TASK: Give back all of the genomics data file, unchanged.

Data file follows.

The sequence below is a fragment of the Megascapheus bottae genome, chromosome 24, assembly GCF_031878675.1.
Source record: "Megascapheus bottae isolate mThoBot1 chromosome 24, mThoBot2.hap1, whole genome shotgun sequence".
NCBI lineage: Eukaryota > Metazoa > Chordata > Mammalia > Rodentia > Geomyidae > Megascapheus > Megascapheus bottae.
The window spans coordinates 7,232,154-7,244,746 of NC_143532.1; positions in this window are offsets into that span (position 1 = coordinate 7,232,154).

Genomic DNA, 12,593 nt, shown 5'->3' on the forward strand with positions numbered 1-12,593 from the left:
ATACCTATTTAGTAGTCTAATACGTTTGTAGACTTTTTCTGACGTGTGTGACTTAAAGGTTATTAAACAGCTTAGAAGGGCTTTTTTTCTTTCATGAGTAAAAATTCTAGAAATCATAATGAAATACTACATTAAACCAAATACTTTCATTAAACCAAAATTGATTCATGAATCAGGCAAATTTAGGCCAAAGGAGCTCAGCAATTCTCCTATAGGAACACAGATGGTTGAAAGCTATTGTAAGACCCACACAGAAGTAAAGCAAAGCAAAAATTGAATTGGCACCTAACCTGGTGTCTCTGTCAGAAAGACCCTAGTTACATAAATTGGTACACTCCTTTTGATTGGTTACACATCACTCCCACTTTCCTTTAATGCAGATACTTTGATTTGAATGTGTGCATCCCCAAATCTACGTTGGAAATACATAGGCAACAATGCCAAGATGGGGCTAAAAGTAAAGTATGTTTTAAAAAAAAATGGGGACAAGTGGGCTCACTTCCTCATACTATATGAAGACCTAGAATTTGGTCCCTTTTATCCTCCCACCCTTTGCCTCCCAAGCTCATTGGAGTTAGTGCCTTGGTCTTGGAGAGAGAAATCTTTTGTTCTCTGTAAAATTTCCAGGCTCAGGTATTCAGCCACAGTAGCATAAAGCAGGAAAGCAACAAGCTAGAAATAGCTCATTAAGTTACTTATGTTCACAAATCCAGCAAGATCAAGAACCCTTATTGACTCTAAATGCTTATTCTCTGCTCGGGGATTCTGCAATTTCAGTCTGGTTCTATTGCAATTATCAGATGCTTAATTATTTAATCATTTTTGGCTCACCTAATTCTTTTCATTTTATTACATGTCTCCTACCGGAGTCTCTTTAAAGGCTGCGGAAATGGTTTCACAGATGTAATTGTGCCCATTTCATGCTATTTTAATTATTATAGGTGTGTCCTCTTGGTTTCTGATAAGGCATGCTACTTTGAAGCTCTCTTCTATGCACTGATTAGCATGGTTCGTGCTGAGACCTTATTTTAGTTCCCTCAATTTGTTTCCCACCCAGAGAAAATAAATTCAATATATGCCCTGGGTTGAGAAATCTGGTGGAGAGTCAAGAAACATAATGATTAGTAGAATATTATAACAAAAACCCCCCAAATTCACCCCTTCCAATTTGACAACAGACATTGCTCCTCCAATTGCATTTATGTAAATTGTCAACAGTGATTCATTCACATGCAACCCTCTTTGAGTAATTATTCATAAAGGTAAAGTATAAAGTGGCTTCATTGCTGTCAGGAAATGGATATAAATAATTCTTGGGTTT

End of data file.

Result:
The sequence below is a fragment of the Megascapheus bottae genome, chromosome 24, assembly GCF_031878675.1.
Source record: "Megascapheus bottae isolate mThoBot1 chromosome 24, mThoBot2.hap1, whole genome shotgun sequence".
NCBI lineage: Eukaryota > Metazoa > Chordata > Mammalia > Rodentia > Geomyidae > Megascapheus > Megascapheus bottae.
The window spans coordinates 7,232,154-7,244,746 of NC_143532.1; positions in this window are offsets into that span (position 1 = coordinate 7,232,154).

Genomic DNA, 12,593 nt, shown 5'->3' on the forward strand with positions numbered 1-12,593 from the left:
ATACCTATTTAGTAGTCTAATACGTTTGTAGACTTTTTCTGACGTGTGTGACTTAAAGGTTATTAAACAGCTTAGAAGGGCTTTTTTTCTTTCATGAGTAAAAATTCTAGAAATCATAATGAAATACTACATTAAACCAAATACTTTCATTAAACCAAAATTGATTCATGAATCAGGCAAATTTAGGCCAAAGGAGCTCAGCAATTCTCCTATAGGAACACAGATGGTTGAAAGCTATTGTAAGACCCACACAGAAGTAAAGCAAAGCAAAAATTGAATTGGCACCTAACCTGGTGTCTCTGTCAGAAAGACCCTAGTTACATAAATTGGTACACTCCTTTTGATTGGTTACACATCACTCCCACTTTCCTTTAATGCAGATACTTTGATTTGAATGTGTGCATCCCCAAATCTACGTTGGAAATACATAGGCAACAATGCCAAGATGGGGCTAAAAGTAAAGTATGTTTTAAAAAAAAATGGGGACAAGTGGGCTCACTTCCTCATACTATATGAAGACCTAGAATTTGGTCCCTTTTATCCTCCCACCCTTTGCCTCCCAAGCTCATTGGAGTTAGTGCCTTGGTCTTGGAGAGAGAAATCTTTTGTTCTCTGTAAAATTTCCAGGCTCAGGTATTCAGCCACAGTAGCATAAAGCAGGAAAGCAACAAGCTAGAAATAGCTCATTAAGTTACTTATGTTCACAAATCCAGCAAGATCAAGAACCCTTATTGACTCTAAATGCTTATTCTCTGCTCGGGGATTCTGCAATTTCAGTCTGGTTCTATTGCAATTATCAGATGCTTAATTATTTAATCATTTTTGGCTCACCTAATTCTTTTCATTTTATTACATGTCTCCTACCGGAGTCTCTTTAAAGGCTGCGGAAATGGTTTCACAGATGTAATTGTGCCCATTTCATGCTATTTTAATTATTATAGGTGTGTCCTCTTGGTTTCTGATAAGGCATGCTACTTTGAAGCTCTCTTCTATGCACTGATTAGCATGGTTCGTGCTGAGACCTTATTTTAGTTCCCTCAATTTGTTTCCCACCCAGAGAAAATAAATTCAATATATGCCCTGGGTTGAGAAATCTGGTGGAGAGTCAAGAAACATAATGATTAGTAGAATATTATAACAAAAACCCCCCAAATTCACCCCTTCCAATTTGACAACAGACATTGCTCCTCCAATTGCATTTATGTAAATTGTCAACAGTGATTCATTCACATGCAACCCTCTTTGAGTAATTATTCATAAAGGTAAAGTATAAAGTGGCTTCATTGCTGTCAGGAAATGGATATAAATAATTCTTGGGTTT